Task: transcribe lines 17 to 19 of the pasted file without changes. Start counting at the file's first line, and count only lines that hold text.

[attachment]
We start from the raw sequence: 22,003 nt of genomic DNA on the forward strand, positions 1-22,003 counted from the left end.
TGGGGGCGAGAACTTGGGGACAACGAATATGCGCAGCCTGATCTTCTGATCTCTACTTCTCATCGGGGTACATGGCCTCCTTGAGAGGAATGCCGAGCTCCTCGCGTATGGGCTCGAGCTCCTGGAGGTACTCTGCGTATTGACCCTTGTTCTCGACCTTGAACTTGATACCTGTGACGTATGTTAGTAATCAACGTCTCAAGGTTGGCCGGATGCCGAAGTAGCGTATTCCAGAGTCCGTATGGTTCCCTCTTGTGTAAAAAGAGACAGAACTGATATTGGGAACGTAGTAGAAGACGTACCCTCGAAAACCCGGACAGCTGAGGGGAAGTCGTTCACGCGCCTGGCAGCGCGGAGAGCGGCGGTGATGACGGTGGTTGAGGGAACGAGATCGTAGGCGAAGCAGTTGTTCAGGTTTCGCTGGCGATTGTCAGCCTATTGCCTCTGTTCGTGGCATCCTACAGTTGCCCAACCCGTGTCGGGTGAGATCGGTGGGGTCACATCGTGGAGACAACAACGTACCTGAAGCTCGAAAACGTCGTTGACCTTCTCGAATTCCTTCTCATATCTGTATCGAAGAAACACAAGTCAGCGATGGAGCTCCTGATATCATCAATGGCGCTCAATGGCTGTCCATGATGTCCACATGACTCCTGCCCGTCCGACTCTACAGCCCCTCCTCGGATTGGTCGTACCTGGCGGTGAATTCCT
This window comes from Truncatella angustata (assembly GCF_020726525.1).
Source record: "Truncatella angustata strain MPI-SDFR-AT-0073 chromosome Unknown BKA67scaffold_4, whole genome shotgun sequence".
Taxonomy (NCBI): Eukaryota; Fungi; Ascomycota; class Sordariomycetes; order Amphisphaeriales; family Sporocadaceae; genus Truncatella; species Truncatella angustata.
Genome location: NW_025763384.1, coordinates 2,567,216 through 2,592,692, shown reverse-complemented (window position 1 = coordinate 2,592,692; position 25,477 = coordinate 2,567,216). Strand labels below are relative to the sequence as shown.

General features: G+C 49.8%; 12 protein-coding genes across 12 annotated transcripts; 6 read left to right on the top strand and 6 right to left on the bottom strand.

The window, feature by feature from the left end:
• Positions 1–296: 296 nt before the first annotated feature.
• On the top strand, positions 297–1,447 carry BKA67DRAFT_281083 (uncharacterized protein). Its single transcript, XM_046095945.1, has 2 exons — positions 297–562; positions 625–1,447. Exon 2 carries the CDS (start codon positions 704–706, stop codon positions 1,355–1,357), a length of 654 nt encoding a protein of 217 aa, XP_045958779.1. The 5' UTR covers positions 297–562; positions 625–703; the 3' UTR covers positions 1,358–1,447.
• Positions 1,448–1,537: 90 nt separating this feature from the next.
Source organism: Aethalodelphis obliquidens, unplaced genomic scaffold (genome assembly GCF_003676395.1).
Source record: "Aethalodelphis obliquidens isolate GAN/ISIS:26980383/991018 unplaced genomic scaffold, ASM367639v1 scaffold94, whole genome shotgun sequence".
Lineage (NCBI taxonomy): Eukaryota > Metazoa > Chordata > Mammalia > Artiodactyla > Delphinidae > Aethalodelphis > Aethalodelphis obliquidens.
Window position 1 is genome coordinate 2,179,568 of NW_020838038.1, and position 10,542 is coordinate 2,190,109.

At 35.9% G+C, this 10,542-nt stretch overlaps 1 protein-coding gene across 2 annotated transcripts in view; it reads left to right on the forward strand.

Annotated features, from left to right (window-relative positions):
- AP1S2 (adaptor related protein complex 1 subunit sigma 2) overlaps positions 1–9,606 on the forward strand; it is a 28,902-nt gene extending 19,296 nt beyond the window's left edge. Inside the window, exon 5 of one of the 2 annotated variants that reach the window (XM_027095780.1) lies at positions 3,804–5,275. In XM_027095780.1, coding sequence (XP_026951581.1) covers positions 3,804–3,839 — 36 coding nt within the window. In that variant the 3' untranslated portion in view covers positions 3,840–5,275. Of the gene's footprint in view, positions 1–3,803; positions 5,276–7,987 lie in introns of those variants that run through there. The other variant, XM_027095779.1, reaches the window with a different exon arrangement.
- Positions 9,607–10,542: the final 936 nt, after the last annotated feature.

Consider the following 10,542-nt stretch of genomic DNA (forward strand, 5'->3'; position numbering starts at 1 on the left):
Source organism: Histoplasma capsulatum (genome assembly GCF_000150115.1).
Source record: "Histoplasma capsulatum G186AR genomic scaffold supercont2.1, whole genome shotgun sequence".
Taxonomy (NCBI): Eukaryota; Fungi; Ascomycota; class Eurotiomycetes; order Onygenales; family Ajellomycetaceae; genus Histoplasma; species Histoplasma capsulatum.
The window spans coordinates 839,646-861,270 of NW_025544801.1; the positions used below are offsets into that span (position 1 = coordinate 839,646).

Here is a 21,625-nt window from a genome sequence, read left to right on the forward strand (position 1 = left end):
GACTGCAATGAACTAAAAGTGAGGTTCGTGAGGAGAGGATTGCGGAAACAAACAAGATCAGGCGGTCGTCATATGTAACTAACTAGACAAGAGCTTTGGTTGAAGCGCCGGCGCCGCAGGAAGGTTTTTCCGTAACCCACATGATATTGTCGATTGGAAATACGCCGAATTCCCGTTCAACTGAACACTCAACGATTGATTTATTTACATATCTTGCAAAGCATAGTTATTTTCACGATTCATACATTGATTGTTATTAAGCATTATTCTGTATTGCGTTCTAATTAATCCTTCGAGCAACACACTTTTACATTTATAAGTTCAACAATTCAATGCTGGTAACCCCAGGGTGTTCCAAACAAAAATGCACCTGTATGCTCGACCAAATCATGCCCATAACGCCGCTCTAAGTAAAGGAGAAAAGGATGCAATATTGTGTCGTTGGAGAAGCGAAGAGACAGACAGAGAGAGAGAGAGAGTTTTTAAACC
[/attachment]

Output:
Annotated features, from left to right (window-relative positions):
- AP1S2 (adaptor related protein complex 1 subunit sigma 2) overlaps positions 1–9,606 on the forward strand; it is a 28,902-nt gene extending 19,296 nt beyond the window's left edge. Inside the window, exon 5 of one of the 2 annotated variants that reach the window (XM_027095780.1) lies at positions 3,804–5,275. In XM_027095780.1, coding sequence (XP_026951581.1) covers positions 3,804–3,839 — 36 coding nt within the window. In that variant the 3' untranslated portion in view covers positions 3,840–5,275. Of the gene's footprint in view, positions 1–3,803; positions 5,276–7,987 lie in introns of those variants that run through there. The other variant, XM_027095779.1, reaches the window with a different exon arrangement.
- Positions 9,607–10,542: the final 936 nt, after the last annotated feature.